First, the Union does not argue that the Legal Secretary/Victim Specialist position needs to be graded at Grade 11 simply because it previously was. The Union argues that the person holding this position continues to perform many of the same functions as were previously performed by the Legal Secretary who was paid at Grade 11. As noted above, the Union is correct on this point.

Second, the Employer claims that its removal of certain duties and responsibilities from the Legal Secretary/Victim Specialist position justifies a downgrade to Grade 10. The Employer points out that both of the aforesaid witnesses "agreed that the position does not entail any supervision or overall office management." However, there is no mention of any supervisory duties in the Legal Secretary job description. (Joint Exhibit No. 6). Luhman testified that the Legal Secretary supervised another Legal Secretary position but there is no evidence that this amounted to anything more than a de minimis amount of her job duties. In fact, Luhman testified that one of the reasons for reorganizing his office was that he had "three people with the same responsibilities and duties all at the same pay range." He added: "who was in charge got to be a problem." In practice, the former Legal Secretary position performed no more or less supervisory and management duties than the other employees in the District Attorney's office.

The Employer also argues that because the Legal Secretary/Victim Specialist was to be "under the direction of the Victim Services Coordinator/Office Manager," (Joint Exhibit No. 4, p. 3), Luhman recommended a two-gap difference between the positions. (Supra, p. 4). However, as pointed out by the Employer, Luhman proposed a Grade 13 and Grade 11 spread between the two positions, not the Grade 12 and Grade 10 spread ultimately adopted by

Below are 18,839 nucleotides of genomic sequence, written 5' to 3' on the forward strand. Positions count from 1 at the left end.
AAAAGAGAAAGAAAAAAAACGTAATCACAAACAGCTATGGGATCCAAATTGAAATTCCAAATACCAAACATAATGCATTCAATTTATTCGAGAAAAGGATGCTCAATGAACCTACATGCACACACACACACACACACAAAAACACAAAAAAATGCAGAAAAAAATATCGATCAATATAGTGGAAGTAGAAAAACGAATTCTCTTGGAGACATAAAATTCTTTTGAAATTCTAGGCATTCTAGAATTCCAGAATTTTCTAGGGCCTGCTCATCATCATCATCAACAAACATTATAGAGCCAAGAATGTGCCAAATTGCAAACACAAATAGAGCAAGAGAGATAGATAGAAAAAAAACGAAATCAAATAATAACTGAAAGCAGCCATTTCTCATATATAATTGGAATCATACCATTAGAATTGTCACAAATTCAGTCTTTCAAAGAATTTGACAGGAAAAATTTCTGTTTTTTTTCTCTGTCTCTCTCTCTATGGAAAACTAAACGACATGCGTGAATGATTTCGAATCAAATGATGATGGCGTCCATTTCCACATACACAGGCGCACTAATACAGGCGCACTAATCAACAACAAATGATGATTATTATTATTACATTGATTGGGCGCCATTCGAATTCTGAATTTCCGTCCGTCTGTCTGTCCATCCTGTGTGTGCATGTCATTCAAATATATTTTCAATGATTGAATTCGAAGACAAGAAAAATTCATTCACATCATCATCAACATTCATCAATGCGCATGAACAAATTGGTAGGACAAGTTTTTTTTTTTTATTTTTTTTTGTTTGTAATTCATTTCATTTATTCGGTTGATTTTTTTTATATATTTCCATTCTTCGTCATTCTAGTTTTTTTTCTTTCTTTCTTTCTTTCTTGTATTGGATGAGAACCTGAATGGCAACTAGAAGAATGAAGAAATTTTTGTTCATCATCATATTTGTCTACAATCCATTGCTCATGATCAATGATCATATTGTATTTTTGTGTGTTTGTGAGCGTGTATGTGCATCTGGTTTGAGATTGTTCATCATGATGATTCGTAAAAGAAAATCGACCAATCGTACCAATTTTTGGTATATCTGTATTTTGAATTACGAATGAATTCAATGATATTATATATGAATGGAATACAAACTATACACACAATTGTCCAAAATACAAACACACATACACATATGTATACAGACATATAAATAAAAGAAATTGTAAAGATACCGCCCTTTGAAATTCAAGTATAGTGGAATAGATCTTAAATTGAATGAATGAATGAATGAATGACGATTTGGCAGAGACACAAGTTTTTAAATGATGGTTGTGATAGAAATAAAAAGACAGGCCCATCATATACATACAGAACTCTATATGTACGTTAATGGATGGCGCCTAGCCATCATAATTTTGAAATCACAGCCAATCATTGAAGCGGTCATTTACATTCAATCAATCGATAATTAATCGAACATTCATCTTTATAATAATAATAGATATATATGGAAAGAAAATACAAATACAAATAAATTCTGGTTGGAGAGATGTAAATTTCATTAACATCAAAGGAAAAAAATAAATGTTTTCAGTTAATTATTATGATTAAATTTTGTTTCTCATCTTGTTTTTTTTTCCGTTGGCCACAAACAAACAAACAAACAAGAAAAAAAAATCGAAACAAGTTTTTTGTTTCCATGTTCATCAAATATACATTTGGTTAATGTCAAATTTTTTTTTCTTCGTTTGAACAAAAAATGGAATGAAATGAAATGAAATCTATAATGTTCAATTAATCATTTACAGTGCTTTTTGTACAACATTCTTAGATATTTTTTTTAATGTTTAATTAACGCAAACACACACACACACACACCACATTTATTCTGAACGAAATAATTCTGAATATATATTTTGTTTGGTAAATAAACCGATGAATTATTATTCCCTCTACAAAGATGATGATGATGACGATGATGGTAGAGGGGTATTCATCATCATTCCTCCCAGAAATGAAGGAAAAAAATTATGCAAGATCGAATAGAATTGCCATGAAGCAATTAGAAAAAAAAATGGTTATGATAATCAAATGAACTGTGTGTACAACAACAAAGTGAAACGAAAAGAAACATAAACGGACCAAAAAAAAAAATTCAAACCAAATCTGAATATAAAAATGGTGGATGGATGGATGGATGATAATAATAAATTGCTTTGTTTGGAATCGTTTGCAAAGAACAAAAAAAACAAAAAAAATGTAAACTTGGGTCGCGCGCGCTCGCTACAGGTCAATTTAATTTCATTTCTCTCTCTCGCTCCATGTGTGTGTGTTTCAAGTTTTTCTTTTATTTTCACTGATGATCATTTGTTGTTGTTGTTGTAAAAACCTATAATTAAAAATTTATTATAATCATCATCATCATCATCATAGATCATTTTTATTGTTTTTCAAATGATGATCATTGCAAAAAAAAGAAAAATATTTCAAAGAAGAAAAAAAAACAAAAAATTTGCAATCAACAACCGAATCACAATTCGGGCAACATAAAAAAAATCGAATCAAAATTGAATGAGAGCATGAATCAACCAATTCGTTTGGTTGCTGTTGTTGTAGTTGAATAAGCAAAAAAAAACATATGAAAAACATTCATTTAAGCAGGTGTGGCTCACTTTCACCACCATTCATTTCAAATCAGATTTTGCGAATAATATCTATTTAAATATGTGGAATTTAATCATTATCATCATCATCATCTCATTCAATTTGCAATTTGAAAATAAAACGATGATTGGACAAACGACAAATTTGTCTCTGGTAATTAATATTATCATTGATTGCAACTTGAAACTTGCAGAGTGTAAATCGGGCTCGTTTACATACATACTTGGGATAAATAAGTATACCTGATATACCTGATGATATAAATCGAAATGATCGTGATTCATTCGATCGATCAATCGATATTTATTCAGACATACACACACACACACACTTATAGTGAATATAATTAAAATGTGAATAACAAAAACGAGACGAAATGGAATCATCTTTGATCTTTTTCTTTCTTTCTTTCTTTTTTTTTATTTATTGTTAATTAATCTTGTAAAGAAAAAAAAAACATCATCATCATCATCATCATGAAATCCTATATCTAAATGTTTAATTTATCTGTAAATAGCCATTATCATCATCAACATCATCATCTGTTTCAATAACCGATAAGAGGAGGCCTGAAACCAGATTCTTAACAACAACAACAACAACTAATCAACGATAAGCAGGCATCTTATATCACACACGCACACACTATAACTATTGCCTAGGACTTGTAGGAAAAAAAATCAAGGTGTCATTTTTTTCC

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the Personnel Committee. Grade 11 was the same Grade as the Executive Secretary which is appropriate because under the reorganization the Legal Secretary/Victim Specialist would be performing primarily Legal Secretary duties. If the Employer had assigned a Grade 13 to the Victim Services Coordinator/Office Manager position as requested by Luhman, there would still be a two-gap difference between the positions.

In his letter asking to reorganize his office and reclassify the positions in question, Luhman wrote:

In making this proposal to reclassify these positions, the District Attorney's Office looked both to comparable positions within Green County as well as comparable positions within similarly situated District Attorney's Office in smaller rural counties in Southern Wisconsin. Our initial comparisons (as noted below) suggest that the present classifications are below those in comparable positions in other southern Wisconsin counties. The proposed reclassifications are still comparable to and even slightly below those of similarly comparable positions in Green County. (Id).

A pay Grade 11 for the Legal Secretary/Victim Specialist is appropriate based on those comparisons. (Supra, pp. 4-5).

The Employer argues that a Grade 12 and Grade 10 spread is the same Grade spread found in the offices of Clerk of Court, Register of Deed and Treasurer. That may be. However, the issue here is the appropriate Grade for the Legal Secretary/Victim Specialist not the Grade spread in a particular office. For the reasons discussed above, the Arbitrator finds that it is Grade 11.